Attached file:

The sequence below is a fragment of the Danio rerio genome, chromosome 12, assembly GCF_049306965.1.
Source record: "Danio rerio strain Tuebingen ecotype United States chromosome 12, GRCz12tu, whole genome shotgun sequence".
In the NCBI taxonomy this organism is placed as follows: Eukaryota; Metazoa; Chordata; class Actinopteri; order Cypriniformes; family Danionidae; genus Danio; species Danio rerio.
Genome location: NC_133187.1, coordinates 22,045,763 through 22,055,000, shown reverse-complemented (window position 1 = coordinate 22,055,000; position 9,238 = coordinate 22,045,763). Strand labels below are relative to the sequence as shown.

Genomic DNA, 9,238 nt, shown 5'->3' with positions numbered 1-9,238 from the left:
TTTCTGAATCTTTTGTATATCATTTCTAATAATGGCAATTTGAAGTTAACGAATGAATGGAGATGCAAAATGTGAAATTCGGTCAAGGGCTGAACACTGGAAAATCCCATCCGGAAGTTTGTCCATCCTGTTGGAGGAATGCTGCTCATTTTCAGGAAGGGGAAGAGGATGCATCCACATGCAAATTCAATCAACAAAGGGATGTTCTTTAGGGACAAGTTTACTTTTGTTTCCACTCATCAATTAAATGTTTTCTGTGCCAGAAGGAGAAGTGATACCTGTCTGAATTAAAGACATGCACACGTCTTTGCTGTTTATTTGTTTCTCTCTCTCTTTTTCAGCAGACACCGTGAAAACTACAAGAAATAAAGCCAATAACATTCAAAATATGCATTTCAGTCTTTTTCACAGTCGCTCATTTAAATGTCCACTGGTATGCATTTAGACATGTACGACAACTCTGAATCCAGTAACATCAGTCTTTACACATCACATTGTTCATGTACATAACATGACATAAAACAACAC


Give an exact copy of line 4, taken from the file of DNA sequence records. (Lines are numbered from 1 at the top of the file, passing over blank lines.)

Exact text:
Genome location: NC_133187.1, coordinates 22,045,763 through 22,055,000, shown reverse-complemented (window position 1 = coordinate 22,055,000; position 9,238 = coordinate 22,045,763). Strand labels below are relative to the sequence as shown.